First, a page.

Symptoms of Normal Pressure Hydrocephalus
Normal pressure hydrocephalus (NPH) is typically characterized by a triad of symptoms: gait disturbance or difficulty walking, mild dementia and impaired bladder control. These symptoms may occur individually and at different times and may vary in level of seriousness.
- Mild dementia is described as a loss of interest in daily activities, forgetfulness, difficulty dealing with routine tasks and short-term memory loss. NPH is one of the few treatable forms of dementia.
- Impairment in bladder control in mild cases is typically characterized by urinary frequency and urgency, and in severe cases is a complete loss of bladder control or urinary incontinence. Some people with NPH never display signs of bladder problems.
- Gait disturbances range in severity from mild imbalance to the inability to stand or walk at all. Gait is often widebased, short-stepped, slow and shuffling. Gait disturbance is often the most pronounced symptom and the first to become apparent.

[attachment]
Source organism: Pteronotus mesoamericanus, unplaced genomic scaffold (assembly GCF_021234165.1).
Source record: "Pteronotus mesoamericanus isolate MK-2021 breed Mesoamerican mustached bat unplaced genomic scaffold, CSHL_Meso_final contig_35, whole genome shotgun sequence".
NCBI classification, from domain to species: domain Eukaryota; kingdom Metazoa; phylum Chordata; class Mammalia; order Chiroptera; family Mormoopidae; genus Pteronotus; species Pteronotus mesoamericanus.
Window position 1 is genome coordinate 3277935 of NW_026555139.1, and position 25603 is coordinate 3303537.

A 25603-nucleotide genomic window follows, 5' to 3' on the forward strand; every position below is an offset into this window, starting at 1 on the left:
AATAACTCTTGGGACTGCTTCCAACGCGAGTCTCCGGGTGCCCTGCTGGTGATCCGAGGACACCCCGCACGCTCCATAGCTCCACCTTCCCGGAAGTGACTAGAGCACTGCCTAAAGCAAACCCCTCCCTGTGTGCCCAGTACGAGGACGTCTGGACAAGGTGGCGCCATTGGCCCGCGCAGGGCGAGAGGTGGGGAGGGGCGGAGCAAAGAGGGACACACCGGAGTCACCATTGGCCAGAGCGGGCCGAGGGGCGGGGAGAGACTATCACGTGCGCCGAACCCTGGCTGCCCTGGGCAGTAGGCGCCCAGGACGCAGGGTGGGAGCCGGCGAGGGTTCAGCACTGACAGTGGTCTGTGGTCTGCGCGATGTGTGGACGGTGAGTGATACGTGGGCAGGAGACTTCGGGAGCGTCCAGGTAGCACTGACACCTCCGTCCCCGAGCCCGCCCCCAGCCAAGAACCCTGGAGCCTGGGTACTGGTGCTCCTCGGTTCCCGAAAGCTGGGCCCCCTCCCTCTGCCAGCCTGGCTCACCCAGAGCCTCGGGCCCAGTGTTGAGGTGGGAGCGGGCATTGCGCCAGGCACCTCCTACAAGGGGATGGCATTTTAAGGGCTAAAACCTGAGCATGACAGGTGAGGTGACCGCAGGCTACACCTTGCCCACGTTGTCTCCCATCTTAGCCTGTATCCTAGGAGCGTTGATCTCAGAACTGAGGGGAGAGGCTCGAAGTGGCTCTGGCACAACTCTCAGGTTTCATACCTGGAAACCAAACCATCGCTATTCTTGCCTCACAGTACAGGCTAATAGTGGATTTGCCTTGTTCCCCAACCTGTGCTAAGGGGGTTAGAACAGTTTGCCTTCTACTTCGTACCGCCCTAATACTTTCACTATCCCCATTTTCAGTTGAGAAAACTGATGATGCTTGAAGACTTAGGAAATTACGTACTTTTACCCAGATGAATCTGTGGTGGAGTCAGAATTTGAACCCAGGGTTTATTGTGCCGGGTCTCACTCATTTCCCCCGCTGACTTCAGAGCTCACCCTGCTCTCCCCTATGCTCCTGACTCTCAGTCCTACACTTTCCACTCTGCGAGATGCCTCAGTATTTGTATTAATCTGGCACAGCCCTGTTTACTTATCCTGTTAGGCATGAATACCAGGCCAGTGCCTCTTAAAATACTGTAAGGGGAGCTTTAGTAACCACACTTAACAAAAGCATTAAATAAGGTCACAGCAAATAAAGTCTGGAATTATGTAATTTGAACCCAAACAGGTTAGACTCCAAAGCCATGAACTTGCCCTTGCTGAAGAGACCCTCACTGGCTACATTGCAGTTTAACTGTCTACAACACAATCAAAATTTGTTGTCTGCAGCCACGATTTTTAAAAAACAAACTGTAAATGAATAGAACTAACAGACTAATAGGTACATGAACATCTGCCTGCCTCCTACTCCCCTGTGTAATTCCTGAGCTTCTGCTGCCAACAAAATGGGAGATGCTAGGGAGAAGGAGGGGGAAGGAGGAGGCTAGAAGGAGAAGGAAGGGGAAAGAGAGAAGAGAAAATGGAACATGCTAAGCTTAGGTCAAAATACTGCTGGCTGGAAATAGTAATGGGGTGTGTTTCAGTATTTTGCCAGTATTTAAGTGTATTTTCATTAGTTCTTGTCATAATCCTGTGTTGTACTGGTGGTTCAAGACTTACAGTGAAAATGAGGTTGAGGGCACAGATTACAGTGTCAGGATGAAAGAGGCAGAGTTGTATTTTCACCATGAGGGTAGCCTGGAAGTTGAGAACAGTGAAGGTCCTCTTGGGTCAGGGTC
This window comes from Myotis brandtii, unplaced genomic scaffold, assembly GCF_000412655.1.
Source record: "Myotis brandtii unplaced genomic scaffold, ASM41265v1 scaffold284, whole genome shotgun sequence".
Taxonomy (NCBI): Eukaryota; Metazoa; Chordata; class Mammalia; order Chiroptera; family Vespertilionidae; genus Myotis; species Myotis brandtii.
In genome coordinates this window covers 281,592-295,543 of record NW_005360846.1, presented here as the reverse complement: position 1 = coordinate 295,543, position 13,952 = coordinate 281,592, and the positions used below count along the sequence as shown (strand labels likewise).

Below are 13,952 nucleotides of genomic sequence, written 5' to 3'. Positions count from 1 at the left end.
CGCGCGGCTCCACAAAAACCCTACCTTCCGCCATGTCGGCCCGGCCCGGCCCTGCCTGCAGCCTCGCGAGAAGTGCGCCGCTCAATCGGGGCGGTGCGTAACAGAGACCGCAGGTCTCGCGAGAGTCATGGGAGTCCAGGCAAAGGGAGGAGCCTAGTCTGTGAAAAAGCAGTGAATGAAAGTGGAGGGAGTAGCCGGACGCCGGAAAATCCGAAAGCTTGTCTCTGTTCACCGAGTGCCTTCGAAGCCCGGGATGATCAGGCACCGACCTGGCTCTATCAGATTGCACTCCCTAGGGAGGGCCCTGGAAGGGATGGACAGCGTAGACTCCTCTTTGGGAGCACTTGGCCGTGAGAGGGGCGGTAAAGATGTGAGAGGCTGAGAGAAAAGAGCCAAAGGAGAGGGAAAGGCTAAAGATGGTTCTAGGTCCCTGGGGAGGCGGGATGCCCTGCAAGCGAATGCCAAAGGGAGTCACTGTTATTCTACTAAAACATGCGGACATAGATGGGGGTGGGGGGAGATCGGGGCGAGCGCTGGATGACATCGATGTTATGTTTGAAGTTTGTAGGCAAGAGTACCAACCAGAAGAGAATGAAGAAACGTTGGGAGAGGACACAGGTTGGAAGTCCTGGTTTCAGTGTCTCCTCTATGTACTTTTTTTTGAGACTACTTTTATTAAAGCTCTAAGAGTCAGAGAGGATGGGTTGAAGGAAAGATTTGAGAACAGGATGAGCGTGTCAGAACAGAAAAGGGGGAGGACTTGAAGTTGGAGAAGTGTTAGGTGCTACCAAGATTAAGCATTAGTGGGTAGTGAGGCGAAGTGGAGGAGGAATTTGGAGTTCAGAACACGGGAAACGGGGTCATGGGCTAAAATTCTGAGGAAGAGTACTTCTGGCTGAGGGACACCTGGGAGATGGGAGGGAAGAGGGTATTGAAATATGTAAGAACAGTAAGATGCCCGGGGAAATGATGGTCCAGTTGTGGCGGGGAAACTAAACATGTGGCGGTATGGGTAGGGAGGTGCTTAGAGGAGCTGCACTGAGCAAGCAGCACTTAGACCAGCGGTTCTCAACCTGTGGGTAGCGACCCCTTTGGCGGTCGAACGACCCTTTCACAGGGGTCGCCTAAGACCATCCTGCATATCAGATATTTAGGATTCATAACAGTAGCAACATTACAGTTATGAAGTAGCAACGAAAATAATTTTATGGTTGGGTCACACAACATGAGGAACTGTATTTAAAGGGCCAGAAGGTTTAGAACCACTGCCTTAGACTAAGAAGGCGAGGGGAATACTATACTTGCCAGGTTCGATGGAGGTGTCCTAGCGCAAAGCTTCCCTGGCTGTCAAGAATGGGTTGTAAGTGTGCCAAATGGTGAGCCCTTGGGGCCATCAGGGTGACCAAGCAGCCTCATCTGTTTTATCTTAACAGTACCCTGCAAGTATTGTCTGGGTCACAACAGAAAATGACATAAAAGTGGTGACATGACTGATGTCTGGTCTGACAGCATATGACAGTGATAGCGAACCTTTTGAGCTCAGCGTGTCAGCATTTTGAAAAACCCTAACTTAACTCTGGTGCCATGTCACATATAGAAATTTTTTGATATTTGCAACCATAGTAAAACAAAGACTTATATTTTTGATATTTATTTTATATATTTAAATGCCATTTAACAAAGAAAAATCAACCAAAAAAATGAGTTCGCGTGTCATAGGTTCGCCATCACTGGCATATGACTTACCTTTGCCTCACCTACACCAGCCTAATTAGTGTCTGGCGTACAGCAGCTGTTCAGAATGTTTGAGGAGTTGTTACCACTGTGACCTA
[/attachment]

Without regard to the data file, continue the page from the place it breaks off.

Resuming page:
Diagnosing Normal Pressure Hydrocephalus
Gait and balance difficulties typically appear before urinary incontinence and cognitive decline, but patients need not exhibit the complete triad of symptoms before undergoing an evaluation.
When a geriatrician or primary care physician suspects possible NPH, they can help by offering a prompt referral to a neurosurgeon or neurologist. One or more of the following tests is usually performed to confirm the diagnosis and to assess the person’s candidacy for surgical treatment:
- Clinical exams to evaluate symptoms consist of an interview and/or physical/neurological examination.
- Brain images to detect enlarged ventricles commonly include magnetic resonance imaging (MRI) and computerized tomography (CT).
- Cerebrospinal fluid (CSF) tests to predict shunt responsiveness and/or determine shunt pressure include lumbar puncture, external lumbar drainage, measurement of CSF outflow resistance, intracranial pressure (ICP) monitoring and isotopic cisternography.
The process of diagnosing NPH can be challenging. The symptoms of gait disturbance, mild dementia and bladder control problems can also occur with a number of other conditions that affect people over 60. Sometimes these conditions coexist with hydrocephalus, making the diagnosis even more difficult.